You don’t need to be a doctor or caregiver to someone with a traumatic brain injury to recognize some of the visible symptoms. But new research published in the April 28, 2022 issue of JAMA Network Open indicates that head injuries of any severity may be linked to an increased risk of chronic endocrine, cardiovascular, psychiatric, and neurologic comorbidities.
When scientists at Brigham and Women’s Hospital in Boston reviewed the data from patients who had experienced a range of traumatic brain injuries (from mild to moderate-to-severe) compared to a group without head injuries, they found some concerning disparities.
Although the risk of post-TBI comorbidities was higher in all age groups (compared to those without a head injury), it was even greater in patients under 40. In addition, post-TBI comorbidities were associated with higher mortality when they followed up with subjects up to 10 years later.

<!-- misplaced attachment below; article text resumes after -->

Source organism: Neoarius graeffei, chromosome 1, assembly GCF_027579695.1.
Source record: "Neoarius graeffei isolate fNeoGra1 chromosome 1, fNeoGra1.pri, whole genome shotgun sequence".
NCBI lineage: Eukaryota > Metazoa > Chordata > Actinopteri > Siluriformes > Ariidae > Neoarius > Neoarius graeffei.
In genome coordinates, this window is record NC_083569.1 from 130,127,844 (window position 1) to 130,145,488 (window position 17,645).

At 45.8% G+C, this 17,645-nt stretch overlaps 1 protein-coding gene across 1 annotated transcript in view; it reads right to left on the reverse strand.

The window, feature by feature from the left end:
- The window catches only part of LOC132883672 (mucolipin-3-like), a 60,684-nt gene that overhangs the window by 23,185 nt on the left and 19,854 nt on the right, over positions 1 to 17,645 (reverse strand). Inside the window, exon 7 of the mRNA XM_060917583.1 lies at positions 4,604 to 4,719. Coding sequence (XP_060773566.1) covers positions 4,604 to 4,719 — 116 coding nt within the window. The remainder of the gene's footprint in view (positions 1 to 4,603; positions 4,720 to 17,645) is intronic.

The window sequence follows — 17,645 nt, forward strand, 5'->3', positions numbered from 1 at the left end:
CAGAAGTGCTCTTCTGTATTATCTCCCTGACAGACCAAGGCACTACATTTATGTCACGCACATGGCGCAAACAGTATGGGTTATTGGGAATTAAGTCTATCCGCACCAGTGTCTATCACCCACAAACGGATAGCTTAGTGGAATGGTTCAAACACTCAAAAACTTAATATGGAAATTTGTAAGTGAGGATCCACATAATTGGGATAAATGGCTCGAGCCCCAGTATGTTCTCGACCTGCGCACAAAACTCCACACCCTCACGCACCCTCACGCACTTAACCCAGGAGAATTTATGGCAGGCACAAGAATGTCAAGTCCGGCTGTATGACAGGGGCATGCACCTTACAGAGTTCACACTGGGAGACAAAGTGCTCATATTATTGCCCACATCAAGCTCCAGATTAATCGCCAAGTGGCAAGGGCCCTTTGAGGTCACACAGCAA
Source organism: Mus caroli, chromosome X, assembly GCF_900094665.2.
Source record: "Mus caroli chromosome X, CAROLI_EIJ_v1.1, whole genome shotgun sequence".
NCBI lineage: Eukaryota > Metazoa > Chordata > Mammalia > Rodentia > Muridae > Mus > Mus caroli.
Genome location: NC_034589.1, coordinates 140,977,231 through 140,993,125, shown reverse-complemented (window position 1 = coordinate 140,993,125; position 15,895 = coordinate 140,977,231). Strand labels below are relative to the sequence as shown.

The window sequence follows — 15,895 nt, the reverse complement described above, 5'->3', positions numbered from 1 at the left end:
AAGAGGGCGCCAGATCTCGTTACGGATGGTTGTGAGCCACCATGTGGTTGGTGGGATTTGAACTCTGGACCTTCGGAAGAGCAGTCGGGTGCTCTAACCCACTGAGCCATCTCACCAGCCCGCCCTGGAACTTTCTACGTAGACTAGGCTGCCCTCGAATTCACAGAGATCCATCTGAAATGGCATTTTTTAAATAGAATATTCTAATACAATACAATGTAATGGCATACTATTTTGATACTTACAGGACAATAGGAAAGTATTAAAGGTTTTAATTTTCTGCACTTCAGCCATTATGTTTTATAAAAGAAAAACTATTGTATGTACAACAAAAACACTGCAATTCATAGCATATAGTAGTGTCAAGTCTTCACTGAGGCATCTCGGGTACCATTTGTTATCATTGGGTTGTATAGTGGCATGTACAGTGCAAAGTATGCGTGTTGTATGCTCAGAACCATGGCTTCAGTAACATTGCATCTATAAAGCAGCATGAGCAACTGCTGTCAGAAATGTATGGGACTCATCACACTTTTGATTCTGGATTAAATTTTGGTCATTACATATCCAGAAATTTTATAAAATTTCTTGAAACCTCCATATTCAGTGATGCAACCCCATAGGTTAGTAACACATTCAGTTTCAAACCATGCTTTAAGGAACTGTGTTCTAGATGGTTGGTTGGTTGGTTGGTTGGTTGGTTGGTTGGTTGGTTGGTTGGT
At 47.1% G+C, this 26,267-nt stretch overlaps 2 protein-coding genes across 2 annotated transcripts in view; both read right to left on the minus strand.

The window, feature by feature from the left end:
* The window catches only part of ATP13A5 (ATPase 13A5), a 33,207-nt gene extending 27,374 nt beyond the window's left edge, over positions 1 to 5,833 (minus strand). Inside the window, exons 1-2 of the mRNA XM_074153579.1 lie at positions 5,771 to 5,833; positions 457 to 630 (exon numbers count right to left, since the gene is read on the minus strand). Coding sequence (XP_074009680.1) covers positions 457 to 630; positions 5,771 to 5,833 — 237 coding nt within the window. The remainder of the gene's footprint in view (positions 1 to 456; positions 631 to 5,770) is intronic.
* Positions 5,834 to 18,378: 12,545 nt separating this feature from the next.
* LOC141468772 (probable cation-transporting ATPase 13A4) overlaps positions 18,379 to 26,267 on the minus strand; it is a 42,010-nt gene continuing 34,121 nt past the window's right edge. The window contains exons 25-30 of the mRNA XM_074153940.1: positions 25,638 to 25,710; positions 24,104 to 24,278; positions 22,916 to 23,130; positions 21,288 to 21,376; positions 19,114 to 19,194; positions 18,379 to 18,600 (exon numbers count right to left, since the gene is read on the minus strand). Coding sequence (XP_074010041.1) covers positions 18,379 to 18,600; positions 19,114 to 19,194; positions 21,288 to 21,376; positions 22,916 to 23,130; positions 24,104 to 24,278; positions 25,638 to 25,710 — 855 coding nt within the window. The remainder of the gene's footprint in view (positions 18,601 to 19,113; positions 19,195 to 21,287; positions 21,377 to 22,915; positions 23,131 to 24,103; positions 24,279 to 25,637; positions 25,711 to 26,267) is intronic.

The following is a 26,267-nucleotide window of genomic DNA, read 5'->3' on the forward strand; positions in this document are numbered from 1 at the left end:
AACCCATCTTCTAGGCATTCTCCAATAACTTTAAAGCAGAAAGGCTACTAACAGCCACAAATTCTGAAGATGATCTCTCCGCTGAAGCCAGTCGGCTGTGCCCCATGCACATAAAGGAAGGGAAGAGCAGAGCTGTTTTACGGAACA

More research is needed as to the cause of TBI victims developing comorbidities, but it’s like that the correlation represents “a combination of direct (hormonal and inflammatory changes caused by injury) and indirect factors (psychosocial risk factors).”
While the findings certainly don’t feel like good news on their face, they do shed some light on the need for a proactive screening program after injury. Uncovering the link between traumatic brain injuries and the increased risk for developing comorbidities may allow doctors to intervene earlier thanks to this new discovery.
Wendy Burt-Thomas writes about the brain, mental health and parenting.
Check out the original research: